Review

I will read any book about the American space program you put into my hands, so when I first heard about Rise of the Rocket Girls: The Women Who Propelled Us from Missiles to the Moon to Mars, I knew immediately it was a book I had to read. While I know a lot about how NASA got us to the moon, I hadn’t heard of this group of lady human computers, and it was a gap in my knowledge I wanted to fill as soon as possible.

Holt tells a compelling story; she writes in a very readable narrative form, weaving a story that will draw readers in from the very first page. It’s never dense or heavy; instead, Holt spends her time bringing these women to life for the reader, decade by decade. We get to learn about their skills, their capabilities, their hopes and dreams, what they gave up in order to do this job, but also what they achieved. It’s incredibly inspiring.

In order to research for Rise of the Rocket Girls, Holt conducted interviews with all of the living members of this group, and you can see their personalities bursting off the page. But the important thing about this book is that it isn’t just women’s history. It’s American history. Too often, the contributions of women and people of color are discounted and considered “niche” history, but this book puts both front and center. It should be considered a must-read book for anyone interested in the history of the American space program.

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Book Review: The Interstellar Age – Jim Bell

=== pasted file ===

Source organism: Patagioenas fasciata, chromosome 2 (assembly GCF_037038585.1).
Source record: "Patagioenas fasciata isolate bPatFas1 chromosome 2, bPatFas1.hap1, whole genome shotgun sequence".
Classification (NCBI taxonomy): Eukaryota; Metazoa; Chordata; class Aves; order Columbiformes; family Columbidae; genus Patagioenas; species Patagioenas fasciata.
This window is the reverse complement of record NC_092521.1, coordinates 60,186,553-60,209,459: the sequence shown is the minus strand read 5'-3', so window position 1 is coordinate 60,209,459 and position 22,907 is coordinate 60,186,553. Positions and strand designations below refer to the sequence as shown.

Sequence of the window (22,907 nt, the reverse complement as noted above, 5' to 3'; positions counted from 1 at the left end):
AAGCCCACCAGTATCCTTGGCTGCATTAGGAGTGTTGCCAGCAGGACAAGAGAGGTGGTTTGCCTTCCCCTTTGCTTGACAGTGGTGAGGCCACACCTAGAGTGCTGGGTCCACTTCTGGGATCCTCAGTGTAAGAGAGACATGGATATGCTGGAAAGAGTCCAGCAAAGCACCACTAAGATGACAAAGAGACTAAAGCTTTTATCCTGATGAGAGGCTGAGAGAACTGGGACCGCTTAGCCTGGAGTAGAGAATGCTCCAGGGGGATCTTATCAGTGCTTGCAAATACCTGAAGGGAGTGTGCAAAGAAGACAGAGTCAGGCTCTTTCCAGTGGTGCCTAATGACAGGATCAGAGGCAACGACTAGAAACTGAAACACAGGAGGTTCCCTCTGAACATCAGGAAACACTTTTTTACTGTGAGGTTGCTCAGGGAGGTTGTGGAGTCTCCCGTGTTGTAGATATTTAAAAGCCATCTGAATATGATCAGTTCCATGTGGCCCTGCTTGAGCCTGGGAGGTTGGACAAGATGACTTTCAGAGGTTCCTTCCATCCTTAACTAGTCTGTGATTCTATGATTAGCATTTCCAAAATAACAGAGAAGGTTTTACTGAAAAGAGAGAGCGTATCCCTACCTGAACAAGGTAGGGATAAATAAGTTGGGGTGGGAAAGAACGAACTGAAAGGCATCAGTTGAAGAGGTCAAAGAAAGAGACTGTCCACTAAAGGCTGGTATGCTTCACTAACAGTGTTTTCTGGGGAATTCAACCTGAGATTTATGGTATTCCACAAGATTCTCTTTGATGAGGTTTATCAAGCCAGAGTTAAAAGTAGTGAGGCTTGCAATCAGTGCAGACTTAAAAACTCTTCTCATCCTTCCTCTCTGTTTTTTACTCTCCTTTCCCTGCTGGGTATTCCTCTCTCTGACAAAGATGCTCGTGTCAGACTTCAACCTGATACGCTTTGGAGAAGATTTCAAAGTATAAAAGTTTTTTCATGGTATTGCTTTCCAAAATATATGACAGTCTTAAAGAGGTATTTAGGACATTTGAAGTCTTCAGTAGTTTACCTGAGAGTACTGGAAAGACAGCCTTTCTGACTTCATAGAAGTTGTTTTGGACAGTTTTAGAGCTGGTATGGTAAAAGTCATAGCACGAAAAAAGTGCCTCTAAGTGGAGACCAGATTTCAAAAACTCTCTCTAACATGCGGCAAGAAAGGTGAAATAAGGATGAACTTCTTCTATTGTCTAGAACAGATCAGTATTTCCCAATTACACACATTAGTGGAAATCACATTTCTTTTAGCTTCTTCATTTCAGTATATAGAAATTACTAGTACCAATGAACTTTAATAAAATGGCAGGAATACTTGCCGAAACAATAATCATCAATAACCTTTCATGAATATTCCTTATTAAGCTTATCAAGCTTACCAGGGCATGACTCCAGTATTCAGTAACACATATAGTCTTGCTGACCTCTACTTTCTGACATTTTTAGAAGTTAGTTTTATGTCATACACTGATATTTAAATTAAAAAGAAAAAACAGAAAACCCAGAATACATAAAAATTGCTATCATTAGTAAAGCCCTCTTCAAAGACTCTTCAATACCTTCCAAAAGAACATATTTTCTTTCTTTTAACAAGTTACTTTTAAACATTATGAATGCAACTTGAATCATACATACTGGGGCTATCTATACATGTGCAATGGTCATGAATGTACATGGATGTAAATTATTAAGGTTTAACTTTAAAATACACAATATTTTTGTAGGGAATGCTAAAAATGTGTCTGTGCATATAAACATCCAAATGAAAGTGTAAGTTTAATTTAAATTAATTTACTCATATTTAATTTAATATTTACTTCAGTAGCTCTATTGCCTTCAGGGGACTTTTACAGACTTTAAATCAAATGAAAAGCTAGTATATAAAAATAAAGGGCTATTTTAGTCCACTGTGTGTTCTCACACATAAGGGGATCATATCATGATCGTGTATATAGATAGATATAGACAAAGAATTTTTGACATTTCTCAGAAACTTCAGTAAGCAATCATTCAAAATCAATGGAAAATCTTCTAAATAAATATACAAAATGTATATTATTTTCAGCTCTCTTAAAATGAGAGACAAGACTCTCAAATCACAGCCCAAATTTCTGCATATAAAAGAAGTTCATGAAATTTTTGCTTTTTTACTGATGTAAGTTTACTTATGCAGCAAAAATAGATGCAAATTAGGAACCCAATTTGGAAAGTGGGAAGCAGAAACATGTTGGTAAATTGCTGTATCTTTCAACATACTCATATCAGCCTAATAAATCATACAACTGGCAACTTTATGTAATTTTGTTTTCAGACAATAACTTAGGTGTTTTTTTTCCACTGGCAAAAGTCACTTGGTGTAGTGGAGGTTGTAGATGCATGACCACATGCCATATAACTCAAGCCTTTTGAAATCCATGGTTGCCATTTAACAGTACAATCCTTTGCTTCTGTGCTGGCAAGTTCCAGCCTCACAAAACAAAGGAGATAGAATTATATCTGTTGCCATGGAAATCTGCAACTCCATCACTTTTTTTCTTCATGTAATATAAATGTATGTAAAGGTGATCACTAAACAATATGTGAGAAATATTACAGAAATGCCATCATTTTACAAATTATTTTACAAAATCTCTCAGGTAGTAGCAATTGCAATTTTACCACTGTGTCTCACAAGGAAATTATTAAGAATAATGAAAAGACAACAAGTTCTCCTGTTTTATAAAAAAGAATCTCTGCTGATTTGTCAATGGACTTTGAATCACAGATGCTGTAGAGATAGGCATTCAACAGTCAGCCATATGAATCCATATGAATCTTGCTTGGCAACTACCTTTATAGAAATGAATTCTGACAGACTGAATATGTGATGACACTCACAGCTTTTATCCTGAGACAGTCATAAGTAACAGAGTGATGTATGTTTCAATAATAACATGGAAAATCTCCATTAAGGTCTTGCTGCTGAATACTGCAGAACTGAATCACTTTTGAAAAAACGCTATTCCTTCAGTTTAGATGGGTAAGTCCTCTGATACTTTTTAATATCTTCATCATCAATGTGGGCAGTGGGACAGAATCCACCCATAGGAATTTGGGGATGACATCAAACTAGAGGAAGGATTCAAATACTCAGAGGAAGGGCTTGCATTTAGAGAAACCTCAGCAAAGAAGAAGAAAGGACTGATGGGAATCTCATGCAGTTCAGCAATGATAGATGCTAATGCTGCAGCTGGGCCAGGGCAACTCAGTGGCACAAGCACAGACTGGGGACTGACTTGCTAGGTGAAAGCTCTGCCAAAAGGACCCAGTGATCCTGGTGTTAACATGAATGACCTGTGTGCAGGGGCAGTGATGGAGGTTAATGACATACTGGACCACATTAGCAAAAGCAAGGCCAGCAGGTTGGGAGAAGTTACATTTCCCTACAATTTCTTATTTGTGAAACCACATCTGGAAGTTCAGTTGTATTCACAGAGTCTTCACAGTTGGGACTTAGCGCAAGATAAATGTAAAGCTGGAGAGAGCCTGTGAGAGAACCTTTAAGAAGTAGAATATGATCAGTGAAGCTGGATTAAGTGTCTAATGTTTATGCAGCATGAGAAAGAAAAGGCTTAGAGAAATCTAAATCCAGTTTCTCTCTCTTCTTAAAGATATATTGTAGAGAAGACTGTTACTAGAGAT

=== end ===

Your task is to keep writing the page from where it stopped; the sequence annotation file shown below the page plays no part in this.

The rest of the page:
interstellar-ageTitle: The Interstellar Age: Inside the Forty-Year Voyager Mission
Author: Jim Bell
ISBN: 9780525954323
Pages: 336
Release Date: February 24, 2015
Publisher: Dutton
Genre: Nonfiction, Space/Science/NASA, History
Source: Publisher
Rating: 4.5 out of 5

Summary:

The Voyager missions have been some of the most successful in NASA’s history. They began in 1977, but are still going on to this day. Planetary Scientist Jim Bell takes the reader through the Voyager missions, from their beginnings to the present, to what might lie ahead.

Review:

If you don’t know much about NASA’s unmanned missions, but are interested in space-type things, you’re missing out. These missions have sent back invaluable data and images and helped us learn so much more about our solar system. But it’s the Voyager missions that are the real shining lights of our unmanned space program, and now they have an enthralling and informative book devoted to them, courtesy of Jim Bell.

Bell does a real balancing act in The Interstellar Age: Inside the Forty-Year Voyager Mission. This book covers a huge span of time and there’s a lot to discuss: the technology, the science, the discoveries and why they’re important, and the people behind the mission. It’s telling, then, that the reader is always engaged in this narrative because Bell does such a great job with these elements. He illustrates the human side of Voyager, but also talks enough science to make the reader understand just what was so important about this mission.

The personalities behind Voyager were some of the most intriguing parts of The Interstellar Age; they take the narrative from something that could have been mildly interesting to those who don’t have a space fascination (let’s face it, I probably would have enjoyed this book even if it was just a list of dry facts) to something emotionally engaging. The reader becomes invested in the mission, in the success of the Voyager spacecrafts, and feels the turn in their stomachs when a camera isn’t working or funding is being cut. It’s a hard thing to do, to become emotionally invested in an object, a thing flying through space, yet Bell manages to capture the reader entirely.